Mod Note: Each day we'll be posting the top WSO forum posts of 2014. This one was originally posted on 5/29/14 and ranks #36 for the year by total silver banana count. You can see all our top ranked content here.
I've been reading WSO for a while but never really posted so I figured I may as well start now.
I am a freshman at a liberal arts non-target. For a while I've been interested in the markets and economics and have been absorbing and using as much knowledge as I can. My fascination with business goes back farther, I started a product review website when I was 16 that gave me a crash course in the real world (I promise this all relates to finance). I made over 900 cold calls that summer to just about everyone in the industry to try and get someone to partner up with me and let me feature their product. The first calls were a disaster, then I quickly learned how to sell.
Since then I've partnered with everyone from backpack companies to luxury watch and car manufacturers. It didn't come easy. I've been told to leave stores I even had a guy curse me out on the phone because "You're in F&&*% high school you can't do jack S*&% for me". That is a direct quote. he apologized via email about a year later. My point is don't ever ever give up. Don't ever let someone say you aren't old enough. Anyone who calls you lucky is just afraid of hard work. Actually luck may as well be deleted from your vocabulary. You control your own destiny.
I took these sales skills and worked at a bicycle shop as a sales person. I learned more from this job than I did anywhere else and I am seriously indebted to the owner and general manager. Being treated as an equal to the older workers forced me to constantly improve my skills. As the years went on my sales skills got a lot better and so were my financial skills. I approached my boss and offered to make a financial forecast for him. I built the model from the groundand used the past ten years of data to make a store by store breakdown sales forecast. You can take as many online tutorials as you want but there is no substitute for experience.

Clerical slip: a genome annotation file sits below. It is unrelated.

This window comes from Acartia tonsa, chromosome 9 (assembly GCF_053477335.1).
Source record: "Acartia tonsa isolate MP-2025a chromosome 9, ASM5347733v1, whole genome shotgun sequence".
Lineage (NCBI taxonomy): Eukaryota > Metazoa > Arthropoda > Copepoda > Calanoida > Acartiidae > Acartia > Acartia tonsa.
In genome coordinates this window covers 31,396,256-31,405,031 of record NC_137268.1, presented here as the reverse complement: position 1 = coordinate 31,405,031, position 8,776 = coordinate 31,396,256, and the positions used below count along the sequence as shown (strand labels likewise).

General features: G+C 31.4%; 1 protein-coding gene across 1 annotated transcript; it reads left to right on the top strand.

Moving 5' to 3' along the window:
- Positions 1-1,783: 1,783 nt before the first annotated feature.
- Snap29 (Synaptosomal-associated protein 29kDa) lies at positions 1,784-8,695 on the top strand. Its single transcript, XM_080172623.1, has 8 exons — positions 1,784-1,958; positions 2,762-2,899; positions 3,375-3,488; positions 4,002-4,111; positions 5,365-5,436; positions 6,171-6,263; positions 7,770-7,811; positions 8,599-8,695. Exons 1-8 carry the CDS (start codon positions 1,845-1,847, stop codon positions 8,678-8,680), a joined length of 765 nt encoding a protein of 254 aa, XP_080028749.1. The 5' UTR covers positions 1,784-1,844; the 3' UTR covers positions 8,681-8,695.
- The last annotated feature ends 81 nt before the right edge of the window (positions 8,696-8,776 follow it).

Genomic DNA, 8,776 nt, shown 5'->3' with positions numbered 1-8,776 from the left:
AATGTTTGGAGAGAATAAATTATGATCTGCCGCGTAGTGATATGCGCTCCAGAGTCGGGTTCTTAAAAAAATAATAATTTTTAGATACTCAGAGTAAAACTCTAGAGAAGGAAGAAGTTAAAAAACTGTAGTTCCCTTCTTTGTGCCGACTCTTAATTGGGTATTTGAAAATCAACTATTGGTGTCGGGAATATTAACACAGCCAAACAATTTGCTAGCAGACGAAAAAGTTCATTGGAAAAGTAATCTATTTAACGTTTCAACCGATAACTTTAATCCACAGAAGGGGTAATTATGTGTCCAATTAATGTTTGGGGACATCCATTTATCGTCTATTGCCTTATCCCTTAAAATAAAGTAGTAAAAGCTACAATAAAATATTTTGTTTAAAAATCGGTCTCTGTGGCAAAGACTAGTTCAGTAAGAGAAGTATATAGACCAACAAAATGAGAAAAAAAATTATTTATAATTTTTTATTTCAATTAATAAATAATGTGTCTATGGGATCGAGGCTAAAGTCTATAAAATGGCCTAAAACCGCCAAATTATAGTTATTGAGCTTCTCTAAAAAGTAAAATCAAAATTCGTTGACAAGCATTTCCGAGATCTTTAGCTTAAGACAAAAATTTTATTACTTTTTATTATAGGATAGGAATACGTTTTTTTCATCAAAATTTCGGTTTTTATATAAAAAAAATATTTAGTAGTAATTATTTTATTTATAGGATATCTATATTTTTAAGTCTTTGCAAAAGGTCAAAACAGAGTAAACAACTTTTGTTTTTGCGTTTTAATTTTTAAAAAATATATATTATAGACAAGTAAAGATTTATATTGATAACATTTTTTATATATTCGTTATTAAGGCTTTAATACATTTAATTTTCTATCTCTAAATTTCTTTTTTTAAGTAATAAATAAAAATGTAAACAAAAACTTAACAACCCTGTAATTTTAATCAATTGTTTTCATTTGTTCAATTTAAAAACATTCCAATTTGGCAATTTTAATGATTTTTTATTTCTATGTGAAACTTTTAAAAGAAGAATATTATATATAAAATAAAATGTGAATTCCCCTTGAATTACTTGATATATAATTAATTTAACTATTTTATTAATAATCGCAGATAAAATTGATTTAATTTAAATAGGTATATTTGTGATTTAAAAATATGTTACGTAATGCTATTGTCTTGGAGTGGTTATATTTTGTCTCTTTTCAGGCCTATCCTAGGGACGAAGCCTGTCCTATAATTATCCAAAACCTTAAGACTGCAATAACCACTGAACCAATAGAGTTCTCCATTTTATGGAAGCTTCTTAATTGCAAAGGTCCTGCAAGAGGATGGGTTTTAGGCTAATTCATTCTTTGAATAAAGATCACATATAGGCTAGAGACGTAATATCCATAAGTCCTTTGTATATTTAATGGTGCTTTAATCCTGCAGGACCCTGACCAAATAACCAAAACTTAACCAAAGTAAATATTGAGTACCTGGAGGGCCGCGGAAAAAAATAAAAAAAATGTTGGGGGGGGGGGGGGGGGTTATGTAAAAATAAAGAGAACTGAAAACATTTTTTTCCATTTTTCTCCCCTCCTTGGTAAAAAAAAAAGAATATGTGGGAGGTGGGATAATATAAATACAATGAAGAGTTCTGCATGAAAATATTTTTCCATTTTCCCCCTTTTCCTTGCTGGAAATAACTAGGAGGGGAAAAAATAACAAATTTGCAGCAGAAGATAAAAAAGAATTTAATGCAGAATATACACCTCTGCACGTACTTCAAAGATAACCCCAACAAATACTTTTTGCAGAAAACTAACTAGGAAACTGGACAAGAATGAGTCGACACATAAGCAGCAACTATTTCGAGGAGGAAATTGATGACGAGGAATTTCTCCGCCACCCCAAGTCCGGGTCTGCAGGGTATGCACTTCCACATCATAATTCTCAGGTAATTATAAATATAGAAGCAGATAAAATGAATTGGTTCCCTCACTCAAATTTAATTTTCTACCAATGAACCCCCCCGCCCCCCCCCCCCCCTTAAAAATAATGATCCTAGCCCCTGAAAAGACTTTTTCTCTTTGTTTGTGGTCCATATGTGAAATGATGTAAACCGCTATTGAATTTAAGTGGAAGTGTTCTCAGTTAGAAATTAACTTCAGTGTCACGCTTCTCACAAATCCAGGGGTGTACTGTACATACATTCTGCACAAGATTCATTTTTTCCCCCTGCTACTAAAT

After realizing how much I learned in the past from being hands on I decided to take advantage of every opportunity that was presented to me at school. Being a liberal arts school the finance department isn't huge but never have I met such passionate people. I met with the internship coordinator who introduced me to a professor that became my mentor. Again you control your destiny so go do that case study competition, go sign up for clubs, and definitely meet with everyone you can.
In January I pulled up the SEC EDGAR database and called over 250 funds in the NYC area. Practice cold calling, it is invaluable when it comes to finding unpublished opportunities. I got calls back from some of them. Most ignored me. But there was one that looked past the non-target school, looked past my age. I had a few fairly informal phone interviews with them and then was called to go into the city to meet with the CFO and Controller. There is a weird feeling of excitement and nervousness that somehow gets all bundled together when you walk into the office and give the receptionist your name. I met first with the CFO and he right away told me I had the position working in a variety of different roles for the summer. I'm pretty sure half of Manhattan saw the smile on face. I then met with the controller and we discussed some of what I'd be doing and who I'd work with.
So long story short: Work hard, talk to everyone you can, don't ever let someone say that you won't get somewhere because of your school, age is really just a number, cold call everyone, you create your own opportunity and luck...well you create that too.
Just remember sometimes you have to learn how to swim by jumping headfirst into the deep end.